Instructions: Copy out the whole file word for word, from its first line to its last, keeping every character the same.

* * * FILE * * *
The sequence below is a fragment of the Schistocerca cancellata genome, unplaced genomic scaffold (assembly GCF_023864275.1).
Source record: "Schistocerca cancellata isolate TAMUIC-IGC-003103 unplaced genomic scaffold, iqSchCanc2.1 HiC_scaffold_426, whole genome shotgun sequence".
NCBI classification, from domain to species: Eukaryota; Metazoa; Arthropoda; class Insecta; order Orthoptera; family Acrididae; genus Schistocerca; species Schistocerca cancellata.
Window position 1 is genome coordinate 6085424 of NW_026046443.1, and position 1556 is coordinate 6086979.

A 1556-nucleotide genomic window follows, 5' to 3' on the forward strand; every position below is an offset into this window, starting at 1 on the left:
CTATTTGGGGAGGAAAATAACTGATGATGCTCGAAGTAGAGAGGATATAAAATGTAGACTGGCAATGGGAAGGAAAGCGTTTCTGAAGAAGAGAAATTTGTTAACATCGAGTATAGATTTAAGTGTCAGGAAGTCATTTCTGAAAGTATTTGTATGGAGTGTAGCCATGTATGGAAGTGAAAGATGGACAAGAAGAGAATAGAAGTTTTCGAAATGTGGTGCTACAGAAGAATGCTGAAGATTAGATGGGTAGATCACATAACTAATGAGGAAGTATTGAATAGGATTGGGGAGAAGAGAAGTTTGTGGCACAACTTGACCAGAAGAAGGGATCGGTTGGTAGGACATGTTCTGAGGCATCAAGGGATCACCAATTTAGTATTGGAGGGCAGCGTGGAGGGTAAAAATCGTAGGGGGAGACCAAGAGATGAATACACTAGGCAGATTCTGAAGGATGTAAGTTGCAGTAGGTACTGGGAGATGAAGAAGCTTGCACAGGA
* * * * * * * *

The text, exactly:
The sequence below is a fragment of the Schistocerca cancellata genome, unplaced genomic scaffold (assembly GCF_023864275.1).
Source record: "Schistocerca cancellata isolate TAMUIC-IGC-003103 unplaced genomic scaffold, iqSchCanc2.1 HiC_scaffold_426, whole genome shotgun sequence".
NCBI classification, from domain to species: Eukaryota; Metazoa; Arthropoda; class Insecta; order Orthoptera; family Acrididae; genus Schistocerca; species Schistocerca cancellata.
Window position 1 is genome coordinate 6085424 of NW_026046443.1, and position 1556 is coordinate 6086979.

A 1556-nucleotide genomic window follows, 5' to 3' on the forward strand; every position below is an offset into this window, starting at 1 on the left:
CTATTTGGGGAGGAAAATAACTGATGATGCTCGAAGTAGAGAGGATATAAAATGTAGACTGGCAATGGGAAGGAAAGCGTTTCTGAAGAAGAGAAATTTGTTAACATCGAGTATAGATTTAAGTGTCAGGAAGTCATTTCTGAAAGTATTTGTATGGAGTGTAGCCATGTATGGAAGTGAAAGATGGACAAGAAGAGAATAGAAGTTTTCGAAATGTGGTGCTACAGAAGAATGCTGAAGATTAGATGGGTAGATCACATAACTAATGAGGAAGTATTGAATAGGATTGGGGAGAAGAGAAGTTTGTGGCACAACTTGACCAGAAGAAGGGATCGGTTGGTAGGACATGTTCTGAGGCATCAAGGGATCACCAATTTAGTATTGGAGGGCAGCGTGGAGGGTAAAAATCGTAGGGGGAGACCAAGAGATGAATACACTAGGCAGATTCTGAAGGATGTAAGTTGCAGTAGGTACTGGGAGATGAAGAAGCTTGCACAGGA